“We believe that robots powering the last-mile delivery is an inevitable part of the future and hence is going to be a significant area of investment for us,” he said, reflecting a clear baniya trait, to sense what the new-age customers want.

According to George, the baniya community is now fueled by evolving customer preferences centred around convenience. “Needless to say, the sunshine sectors have offered wider scope and better growth opportunities for them,” George told IANS. (IANS)

Next Story

Google Acquires No-Code Application Development Platform AppSheet to Help Businesses

"The deal is subject to customary closing conditions, and is expected to close in the coming weeks," said Google

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Google
Google also announced the acquisition of Pointy, a company based in Dublin, Ireland that has helped thousands of local retailers bring their product inventory online. Pixabay

Google has acquired leading no-code application development platform AppSheet to help businesses create and extend applications without coding.

AppSheet is used by a number of enterprises across a variety of industries. The acquisition will help enterprises empower millions of citizen developers to more easily create and extend applications without the need for professional coding skills, Google said in a statement.

“With this acquisition, customers will be able to develop richer applications at scale that leverage not only Google Sheets and Forms which are already popular with customers, but other top Google technologies like Android, Maps and Google Analytics,” said Amit Zavery Vice President, Business Application Platform, Google Cloud.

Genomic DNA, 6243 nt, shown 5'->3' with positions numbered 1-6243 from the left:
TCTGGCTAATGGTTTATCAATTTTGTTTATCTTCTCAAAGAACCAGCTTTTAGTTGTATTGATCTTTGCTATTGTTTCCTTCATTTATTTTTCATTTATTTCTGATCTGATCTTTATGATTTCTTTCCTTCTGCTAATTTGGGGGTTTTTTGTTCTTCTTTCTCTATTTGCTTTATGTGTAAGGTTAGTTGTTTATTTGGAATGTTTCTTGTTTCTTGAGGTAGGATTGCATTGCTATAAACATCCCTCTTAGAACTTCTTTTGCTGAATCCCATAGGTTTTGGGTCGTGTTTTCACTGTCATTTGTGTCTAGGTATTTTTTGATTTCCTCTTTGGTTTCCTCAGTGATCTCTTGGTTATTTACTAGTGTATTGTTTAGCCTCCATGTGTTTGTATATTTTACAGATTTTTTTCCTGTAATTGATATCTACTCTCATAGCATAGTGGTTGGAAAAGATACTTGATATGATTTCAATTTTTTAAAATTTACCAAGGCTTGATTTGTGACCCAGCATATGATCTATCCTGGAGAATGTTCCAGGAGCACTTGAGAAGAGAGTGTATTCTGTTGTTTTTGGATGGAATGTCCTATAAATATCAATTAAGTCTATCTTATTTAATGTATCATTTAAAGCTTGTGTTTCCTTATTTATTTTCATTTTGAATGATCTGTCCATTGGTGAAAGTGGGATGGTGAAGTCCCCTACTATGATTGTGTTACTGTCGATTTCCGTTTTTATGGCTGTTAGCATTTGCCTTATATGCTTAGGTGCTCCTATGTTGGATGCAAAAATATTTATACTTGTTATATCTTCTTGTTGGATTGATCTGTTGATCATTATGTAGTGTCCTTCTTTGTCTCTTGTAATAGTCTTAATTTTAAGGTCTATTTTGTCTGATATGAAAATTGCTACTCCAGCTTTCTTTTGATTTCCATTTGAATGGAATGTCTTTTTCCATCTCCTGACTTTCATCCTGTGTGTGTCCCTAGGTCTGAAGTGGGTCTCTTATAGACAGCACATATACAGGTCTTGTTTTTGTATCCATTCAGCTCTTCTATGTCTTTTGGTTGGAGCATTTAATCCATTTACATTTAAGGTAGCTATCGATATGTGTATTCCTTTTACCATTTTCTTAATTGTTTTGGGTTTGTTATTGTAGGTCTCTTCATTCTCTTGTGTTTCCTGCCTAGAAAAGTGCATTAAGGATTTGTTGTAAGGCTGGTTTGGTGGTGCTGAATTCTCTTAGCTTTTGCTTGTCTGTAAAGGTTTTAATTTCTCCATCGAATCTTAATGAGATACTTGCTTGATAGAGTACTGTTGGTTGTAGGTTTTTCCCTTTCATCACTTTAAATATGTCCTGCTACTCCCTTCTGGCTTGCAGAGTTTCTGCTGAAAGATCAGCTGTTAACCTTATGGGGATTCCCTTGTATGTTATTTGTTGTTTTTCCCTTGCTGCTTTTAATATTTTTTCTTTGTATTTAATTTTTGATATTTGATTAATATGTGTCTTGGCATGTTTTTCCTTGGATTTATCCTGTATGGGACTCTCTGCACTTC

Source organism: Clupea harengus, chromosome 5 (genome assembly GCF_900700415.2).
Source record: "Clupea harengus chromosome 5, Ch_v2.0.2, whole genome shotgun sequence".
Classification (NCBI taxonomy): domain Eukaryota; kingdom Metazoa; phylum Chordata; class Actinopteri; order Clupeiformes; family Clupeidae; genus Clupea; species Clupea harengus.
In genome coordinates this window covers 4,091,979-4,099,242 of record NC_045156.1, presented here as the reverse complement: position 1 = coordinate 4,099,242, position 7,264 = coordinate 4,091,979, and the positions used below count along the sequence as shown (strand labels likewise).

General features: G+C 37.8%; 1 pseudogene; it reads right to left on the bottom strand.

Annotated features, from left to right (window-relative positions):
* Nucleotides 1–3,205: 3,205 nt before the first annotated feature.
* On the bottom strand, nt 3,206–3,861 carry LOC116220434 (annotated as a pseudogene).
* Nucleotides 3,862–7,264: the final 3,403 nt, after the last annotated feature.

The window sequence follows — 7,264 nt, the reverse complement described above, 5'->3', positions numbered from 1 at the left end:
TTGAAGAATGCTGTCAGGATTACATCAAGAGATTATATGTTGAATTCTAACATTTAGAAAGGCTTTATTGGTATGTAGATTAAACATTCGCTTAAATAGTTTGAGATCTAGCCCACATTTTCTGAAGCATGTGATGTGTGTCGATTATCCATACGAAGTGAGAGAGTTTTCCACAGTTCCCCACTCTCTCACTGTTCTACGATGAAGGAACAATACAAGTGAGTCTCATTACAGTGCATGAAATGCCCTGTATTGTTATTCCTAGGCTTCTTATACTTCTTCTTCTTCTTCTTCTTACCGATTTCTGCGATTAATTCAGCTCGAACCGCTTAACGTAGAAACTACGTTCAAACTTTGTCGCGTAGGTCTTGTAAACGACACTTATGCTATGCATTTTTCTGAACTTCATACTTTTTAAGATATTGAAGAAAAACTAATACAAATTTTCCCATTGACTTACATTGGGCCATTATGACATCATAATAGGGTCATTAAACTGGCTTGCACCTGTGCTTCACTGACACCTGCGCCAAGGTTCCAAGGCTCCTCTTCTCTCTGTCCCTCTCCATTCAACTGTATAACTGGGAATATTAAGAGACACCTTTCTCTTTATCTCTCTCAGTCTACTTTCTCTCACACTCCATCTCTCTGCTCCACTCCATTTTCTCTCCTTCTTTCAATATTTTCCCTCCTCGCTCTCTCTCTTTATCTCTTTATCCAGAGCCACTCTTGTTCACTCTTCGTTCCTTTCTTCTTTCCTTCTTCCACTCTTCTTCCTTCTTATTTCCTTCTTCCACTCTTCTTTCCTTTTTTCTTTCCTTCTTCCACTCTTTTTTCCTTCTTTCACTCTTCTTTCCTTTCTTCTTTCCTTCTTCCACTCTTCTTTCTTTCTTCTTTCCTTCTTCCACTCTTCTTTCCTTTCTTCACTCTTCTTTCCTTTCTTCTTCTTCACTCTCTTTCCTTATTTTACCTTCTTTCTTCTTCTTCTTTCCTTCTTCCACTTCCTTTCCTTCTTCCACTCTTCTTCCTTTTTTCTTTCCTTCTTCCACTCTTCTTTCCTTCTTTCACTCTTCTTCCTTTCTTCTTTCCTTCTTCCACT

Founded in 2012 in Seattle, AppSheet’s customers include Pepsi, Toyota, Whirlpool, the Global Cancer Institute, Costco and the University of Michigan, among others. “AppSheet customers can continue to integrate with a number of cloud-hosted data sources including Salesforce, Dropbox, AWS DynamoDB and MySQL,” said Zavery.

AppSheet complements Google Cloud’s strategy to reimagine the application development space with a platform that helps enterprises innovate with no-code development, workflow automation, application integration and API management as they modernise their business processes in the cloud. “As we’ve matured, so has the IT industry, and there is now a tremendous pent-up demand for enterprise automation,” said Praveen Seshadri, AppSheet CEO.

Google
Google has acquired leading no-code application development platform AppSheet to help businesses create and extend applications without coding. Pixabay

“With the rise of low- and no-code platforms, citizen development has emerged as the strategic way for modern organisations to invest, innovate, and compete,” he added. Google also announced the acquisition of Pointy, a company based in Dublin, Ireland that has helped thousands of local retailers bring their product inventory online.

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With Pointy, merchants simply plug a small box into their barcode scanner or install the Pointy app on their point of sale system, which surfaces the products that they sell directly into the “See what’s in store” section of their business profile on Google Search.

“The deal is subject to customary closing conditions, and is expected to close in the coming weeks,” said Google. (IANS)